Support Access to Counsel and Due Process Safeguards
The ABA supports measures to increase due process safeguards for those in removal proceedings. Persons in immigration proceedings do not have a right to appointed counsel even though they face serious consequences, such as detention and removal from the country. Representation rates are low – 37 percent of all noncitizens and only 14 percent of detained noncitizens are represented in their proceedings. The ABA supports measures to increase access to counsel and legal information, including advocating for increased funding for the Department of Justice’s Legal Orientation Program, which provides legal rights presentations and pro bono screening for detainees. We support government-appointed counsel for the indigent and particularly vulnerable populations, such as children and the mentally ill and disabled.
Oppose Mandatory Detention and Support Alternatives to Detention
The ABA continues to oppose the detention of individuals in immigration proceedings except in extraordinary circumstances and to support increasing the use of alternatives to detention. Immigration and Customs Enforcement’s use of immigration detention has increased significantly from the 1990s to the present. Although the number declined in the past two years due to COVID-related restrictions, approximately 500,000 people were detained in 2019. With a record number of migrants arriving at the southern border in 2022, legislative efforts will be made to increase mandatory detention. Detention conditions are often deplorable, and these facilities can be especially traumatic for vulnerable populations, such as children and asylum-seekers, and all persons in detention have a significantly decreased ability to access counsel. It will be important for the ABA to continue to advocate for the use of detention only in extraordinary circumstances and to support less costly but effective alternatives to detention programs.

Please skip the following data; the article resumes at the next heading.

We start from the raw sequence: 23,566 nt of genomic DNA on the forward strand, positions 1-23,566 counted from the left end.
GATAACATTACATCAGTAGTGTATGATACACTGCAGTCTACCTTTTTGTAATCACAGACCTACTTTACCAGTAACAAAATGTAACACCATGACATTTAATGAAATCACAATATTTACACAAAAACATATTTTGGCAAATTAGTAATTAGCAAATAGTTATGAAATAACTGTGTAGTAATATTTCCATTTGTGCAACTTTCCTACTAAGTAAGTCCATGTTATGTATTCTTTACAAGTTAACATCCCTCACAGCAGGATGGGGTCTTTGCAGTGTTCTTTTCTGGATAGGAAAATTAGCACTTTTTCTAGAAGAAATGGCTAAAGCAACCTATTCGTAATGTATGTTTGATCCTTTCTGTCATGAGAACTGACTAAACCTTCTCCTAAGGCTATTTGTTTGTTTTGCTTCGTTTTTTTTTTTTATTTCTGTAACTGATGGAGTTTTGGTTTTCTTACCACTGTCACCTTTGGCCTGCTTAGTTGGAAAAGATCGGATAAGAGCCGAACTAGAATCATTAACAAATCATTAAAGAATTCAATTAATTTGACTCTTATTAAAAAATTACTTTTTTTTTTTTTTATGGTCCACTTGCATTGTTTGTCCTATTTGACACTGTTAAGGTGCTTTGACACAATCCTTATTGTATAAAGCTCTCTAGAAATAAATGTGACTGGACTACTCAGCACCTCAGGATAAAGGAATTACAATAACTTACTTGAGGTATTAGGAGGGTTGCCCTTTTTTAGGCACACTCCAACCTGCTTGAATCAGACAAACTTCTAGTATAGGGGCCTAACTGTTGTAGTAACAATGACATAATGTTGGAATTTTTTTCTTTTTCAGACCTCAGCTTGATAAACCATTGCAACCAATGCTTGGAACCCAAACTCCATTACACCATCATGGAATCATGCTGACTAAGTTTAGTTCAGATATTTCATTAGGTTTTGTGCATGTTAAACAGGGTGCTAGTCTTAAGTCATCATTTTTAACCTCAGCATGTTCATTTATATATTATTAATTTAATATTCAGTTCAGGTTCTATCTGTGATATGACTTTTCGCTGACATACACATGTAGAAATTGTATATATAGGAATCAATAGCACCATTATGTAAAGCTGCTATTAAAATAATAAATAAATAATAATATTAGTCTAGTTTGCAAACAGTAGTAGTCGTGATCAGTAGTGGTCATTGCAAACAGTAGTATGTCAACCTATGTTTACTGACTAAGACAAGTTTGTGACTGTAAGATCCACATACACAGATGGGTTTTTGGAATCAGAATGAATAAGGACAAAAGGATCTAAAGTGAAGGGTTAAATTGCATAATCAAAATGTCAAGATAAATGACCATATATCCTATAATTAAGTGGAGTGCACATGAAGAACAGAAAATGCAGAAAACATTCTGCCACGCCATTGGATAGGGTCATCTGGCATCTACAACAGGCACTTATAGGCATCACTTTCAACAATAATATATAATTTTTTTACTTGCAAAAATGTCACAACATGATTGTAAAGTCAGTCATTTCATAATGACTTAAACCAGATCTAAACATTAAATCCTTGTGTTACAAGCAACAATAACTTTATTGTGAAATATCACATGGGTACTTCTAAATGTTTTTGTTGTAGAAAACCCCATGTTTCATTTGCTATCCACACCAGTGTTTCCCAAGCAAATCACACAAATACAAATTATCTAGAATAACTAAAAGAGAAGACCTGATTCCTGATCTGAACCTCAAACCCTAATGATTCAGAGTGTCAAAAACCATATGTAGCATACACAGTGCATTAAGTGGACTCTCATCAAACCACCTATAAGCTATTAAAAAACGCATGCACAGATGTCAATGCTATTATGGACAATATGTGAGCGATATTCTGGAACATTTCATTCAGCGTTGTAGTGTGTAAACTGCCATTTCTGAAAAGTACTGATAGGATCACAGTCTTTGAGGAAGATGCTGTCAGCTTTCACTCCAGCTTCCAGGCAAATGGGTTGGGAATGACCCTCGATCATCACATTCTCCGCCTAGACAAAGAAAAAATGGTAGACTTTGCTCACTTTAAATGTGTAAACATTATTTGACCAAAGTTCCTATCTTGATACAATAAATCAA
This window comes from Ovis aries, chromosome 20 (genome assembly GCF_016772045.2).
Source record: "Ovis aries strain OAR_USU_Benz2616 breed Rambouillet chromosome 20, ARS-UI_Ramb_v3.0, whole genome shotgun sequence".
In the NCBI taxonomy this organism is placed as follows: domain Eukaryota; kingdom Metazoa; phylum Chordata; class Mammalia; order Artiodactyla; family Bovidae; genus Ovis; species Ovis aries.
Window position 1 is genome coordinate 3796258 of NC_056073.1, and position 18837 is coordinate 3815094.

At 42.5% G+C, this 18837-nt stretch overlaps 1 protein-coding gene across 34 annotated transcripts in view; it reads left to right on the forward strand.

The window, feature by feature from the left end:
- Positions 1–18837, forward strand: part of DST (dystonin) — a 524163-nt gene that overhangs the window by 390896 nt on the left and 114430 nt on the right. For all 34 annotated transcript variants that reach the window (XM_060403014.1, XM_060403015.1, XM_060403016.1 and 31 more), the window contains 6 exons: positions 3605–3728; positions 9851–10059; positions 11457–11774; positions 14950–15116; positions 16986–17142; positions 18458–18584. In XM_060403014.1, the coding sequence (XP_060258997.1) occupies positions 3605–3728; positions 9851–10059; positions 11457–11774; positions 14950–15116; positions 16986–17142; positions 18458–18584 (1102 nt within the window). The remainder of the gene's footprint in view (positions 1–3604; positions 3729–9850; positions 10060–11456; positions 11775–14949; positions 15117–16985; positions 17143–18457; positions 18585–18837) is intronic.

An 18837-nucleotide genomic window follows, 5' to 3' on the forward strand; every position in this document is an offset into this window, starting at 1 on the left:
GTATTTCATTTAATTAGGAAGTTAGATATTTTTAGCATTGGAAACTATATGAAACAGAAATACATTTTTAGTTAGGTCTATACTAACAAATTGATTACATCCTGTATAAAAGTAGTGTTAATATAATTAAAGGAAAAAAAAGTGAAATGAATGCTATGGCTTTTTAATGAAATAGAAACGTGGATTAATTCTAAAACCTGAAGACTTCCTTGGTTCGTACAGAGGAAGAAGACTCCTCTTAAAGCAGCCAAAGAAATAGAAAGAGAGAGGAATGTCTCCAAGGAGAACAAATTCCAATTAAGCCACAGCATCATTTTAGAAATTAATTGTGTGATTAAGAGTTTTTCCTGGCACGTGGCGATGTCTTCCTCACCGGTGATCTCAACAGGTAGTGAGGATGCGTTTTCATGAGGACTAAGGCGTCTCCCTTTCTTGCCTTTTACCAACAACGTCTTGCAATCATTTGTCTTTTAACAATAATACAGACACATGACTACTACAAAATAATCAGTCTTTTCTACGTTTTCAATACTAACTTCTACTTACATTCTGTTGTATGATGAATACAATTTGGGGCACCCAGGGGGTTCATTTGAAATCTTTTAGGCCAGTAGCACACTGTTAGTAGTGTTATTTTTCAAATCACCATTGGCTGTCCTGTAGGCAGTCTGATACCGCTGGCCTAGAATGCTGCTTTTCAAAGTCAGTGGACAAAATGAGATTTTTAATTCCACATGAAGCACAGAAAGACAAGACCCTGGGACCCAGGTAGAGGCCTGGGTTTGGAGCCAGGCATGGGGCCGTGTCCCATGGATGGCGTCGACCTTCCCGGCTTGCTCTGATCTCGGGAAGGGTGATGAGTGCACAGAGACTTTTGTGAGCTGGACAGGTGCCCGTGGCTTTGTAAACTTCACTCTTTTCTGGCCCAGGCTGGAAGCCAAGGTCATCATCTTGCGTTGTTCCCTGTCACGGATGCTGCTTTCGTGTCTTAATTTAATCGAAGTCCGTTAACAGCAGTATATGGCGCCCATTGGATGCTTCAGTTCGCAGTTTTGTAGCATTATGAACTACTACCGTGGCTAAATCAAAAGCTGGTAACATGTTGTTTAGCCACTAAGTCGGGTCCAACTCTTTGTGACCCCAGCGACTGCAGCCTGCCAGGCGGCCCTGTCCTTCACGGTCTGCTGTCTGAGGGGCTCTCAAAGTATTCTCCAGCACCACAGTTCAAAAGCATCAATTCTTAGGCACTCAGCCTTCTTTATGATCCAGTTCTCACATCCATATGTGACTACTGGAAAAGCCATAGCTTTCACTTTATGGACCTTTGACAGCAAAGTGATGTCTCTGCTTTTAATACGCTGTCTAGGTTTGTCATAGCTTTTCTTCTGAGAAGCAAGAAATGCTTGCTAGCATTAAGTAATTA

Support Strengthening the Independence of and Improving the Immigration Court and Adjudication System
With more than two million cases pending, the immigration court system is in crisis. While there has been some progress in increasing resources for the courts over the past two years, the backlog continues to grow. Many of these issues stem from the structural flaw of having the immigration courts placed under the authority of the DOJ. The ABA supports restructuring the system into an independent Article I court. In the 117th Congress, H.R. 6577, the Real Courts, Rule of Law Act, was introduced and approved by the House Judiciary Committee but never reached the floor for a vote.
However, given that such a major initiative will take time, the ABA also supports incremental improvements to the current immigration court system to reduce delays, ensure due process, and bolster the independence of immigration judges. To this end, the ABA supports increasing the number of immigration judges and support staff, implementing changes to address inefficiencies within the current adjudication system, and instituting improvements to the hiring, training, and disciplinary functions.
Support Restoring Access to Humanitarian Protection
The ABA supports ensuring access to legal protection for refugees, asylum seekers, and others deserving of humanitarian refuge. The Biden administration recently announced a new border enforcement plan that will significantly restrict the ability of asylum seekers to access our nation’s asylum system. The measures include barring persons who transit through a third country from seeking asylum in the U.S. and expanding the use of expedited removal. In addition to violating fundamental notions of fairness, many of these policies do not comport with the United States’ international treaty obligations or domestic statutory requirements. In addition, the 117th Congress failed to pass the Afghan Adjustment Act, leaving the 70,000+ Afghan individuals and families paroled into the U.S. after our withdrawal without a permanent solution. The ABA will advocate to rescind some of these programs and urge Congress to strengthen the asylum and refugee legal framework.